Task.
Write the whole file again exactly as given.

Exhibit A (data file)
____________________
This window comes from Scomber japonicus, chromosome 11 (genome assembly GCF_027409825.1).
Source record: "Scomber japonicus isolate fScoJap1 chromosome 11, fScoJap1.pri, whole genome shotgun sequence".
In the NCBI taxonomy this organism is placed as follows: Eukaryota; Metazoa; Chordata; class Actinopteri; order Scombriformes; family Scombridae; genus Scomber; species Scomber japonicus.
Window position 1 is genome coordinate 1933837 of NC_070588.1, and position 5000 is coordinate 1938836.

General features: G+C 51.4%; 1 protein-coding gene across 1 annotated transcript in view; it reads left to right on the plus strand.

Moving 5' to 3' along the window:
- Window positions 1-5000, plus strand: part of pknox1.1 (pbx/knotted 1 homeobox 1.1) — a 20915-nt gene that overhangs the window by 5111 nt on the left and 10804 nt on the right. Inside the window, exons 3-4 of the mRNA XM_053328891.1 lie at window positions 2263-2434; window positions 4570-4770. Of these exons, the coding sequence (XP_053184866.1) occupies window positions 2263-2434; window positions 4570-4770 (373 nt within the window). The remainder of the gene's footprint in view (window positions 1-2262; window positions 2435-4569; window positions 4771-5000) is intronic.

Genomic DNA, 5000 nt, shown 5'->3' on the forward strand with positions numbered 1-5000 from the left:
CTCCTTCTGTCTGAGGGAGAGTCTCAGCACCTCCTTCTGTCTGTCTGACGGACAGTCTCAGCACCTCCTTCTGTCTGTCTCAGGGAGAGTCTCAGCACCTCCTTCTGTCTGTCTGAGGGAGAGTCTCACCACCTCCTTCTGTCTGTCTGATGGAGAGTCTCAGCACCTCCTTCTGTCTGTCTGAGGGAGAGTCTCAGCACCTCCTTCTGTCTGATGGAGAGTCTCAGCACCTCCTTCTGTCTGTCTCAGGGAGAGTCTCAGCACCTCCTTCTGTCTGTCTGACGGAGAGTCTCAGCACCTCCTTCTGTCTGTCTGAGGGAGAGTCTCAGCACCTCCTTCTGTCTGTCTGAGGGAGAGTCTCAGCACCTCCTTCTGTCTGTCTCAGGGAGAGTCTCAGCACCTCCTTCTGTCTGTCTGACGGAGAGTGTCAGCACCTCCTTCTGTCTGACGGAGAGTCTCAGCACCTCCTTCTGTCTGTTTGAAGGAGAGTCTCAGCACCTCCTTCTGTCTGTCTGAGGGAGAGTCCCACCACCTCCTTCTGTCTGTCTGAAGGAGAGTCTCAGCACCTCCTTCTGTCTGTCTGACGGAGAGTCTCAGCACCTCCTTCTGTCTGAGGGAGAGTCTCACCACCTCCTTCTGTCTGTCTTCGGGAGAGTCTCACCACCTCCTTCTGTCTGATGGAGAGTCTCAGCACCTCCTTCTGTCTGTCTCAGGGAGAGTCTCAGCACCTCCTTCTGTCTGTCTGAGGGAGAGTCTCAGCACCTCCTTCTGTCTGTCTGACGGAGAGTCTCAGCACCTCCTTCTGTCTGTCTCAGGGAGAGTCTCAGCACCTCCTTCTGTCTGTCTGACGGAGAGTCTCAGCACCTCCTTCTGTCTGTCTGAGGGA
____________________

This window comes from Scomber japonicus, chromosome 11 (genome assembly GCF_027409825.1).
Source record: "Scomber japonicus isolate fScoJap1 chromosome 11, fScoJap1.pri, whole genome shotgun sequence".
In the NCBI taxonomy this organism is placed as follows: Eukaryota; Metazoa; Chordata; class Actinopteri; order Scombriformes; family Scombridae; genus Scomber; species Scomber japonicus.
Window position 1 is genome coordinate 1933837 of NC_070588.1, and position 5000 is coordinate 1938836.

General features: G+C 51.4%; 1 protein-coding gene across 1 annotated transcript in view; it reads left to right on the plus strand.

Moving 5' to 3' along the window:
- Window positions 1-5000, plus strand: part of pknox1.1 (pbx/knotted 1 homeobox 1.1) — a 20915-nt gene that overhangs the window by 5111 nt on the left and 10804 nt on the right. Inside the window, exons 3-4 of the mRNA XM_053328891.1 lie at window positions 2263-2434; window positions 4570-4770. Of these exons, the coding sequence (XP_053184866.1) occupies window positions 2263-2434; window positions 4570-4770 (373 nt within the window). The remainder of the gene's footprint in view (window positions 1-2262; window positions 2435-4569; window positions 4771-5000) is intronic.

Genomic DNA, 5000 nt, shown 5'->3' on the forward strand with positions numbered 1-5000 from the left:
CTCCTTCTGTCTGAGGGAGAGTCTCAGCACCTCCTTCTGTCTGTCTGACGGACAGTCTCAGCACCTCCTTCTGTCTGTCTCAGGGAGAGTCTCAGCACCTCCTTCTGTCTGTCTGAGGGAGAGTCTCACCACCTCCTTCTGTCTGTCTGATGGAGAGTCTCAGCACCTCCTTCTGTCTGTCTGAGGGAGAGTCTCAGCACCTCCTTCTGTCTGATGGAGAGTCTCAGCACCTCCTTCTGTCTGTCTCAGGGAGAGTCTCAGCACCTCCTTCTGTCTGTCTGACGGAGAGTCTCAGCACCTCCTTCTGTCTGTCTGAGGGAGAGTCTCAGCACCTCCTTCTGTCTGTCTGAGGGAGAGTCTCAGCACCTCCTTCTGTCTGTCTCAGGGAGAGTCTCAGCACCTCCTTCTGTCTGTCTGACGGAGAGTGTCAGCACCTCCTTCTGTCTGACGGAGAGTCTCAGCACCTCCTTCTGTCTGTTTGAAGGAGAGTCTCAGCACCTCCTTCTGTCTGTCTGAGGGAGAGTCCCACCACCTCCTTCTGTCTGTCTGAAGGAGAGTCTCAGCACCTCCTTCTGTCTGTCTGACGGAGAGTCTCAGCACCTCCTTCTGTCTGAGGGAGAGTCTCACCACCTCCTTCTGTCTGTCTTCGGGAGAGTCTCACCACCTCCTTCTGTCTGATGGAGAGTCTCAGCACCTCCTTCTGTCTGTCTCAGGGAGAGTCTCAGCACCTCCTTCTGTCTGTCTGAGGGAGAGTCTCAGCACCTCCTTCTGTCTGTCTGACGGAGAGTCTCAGCACCTCCTTCTGTCTGTCTCAGGGAGAGTCTCAGCACCTCCTTCTGTCTGTCTGACGGAGAGTCTCAGCACCTCCTTCTGTCTGTCTGAGGGA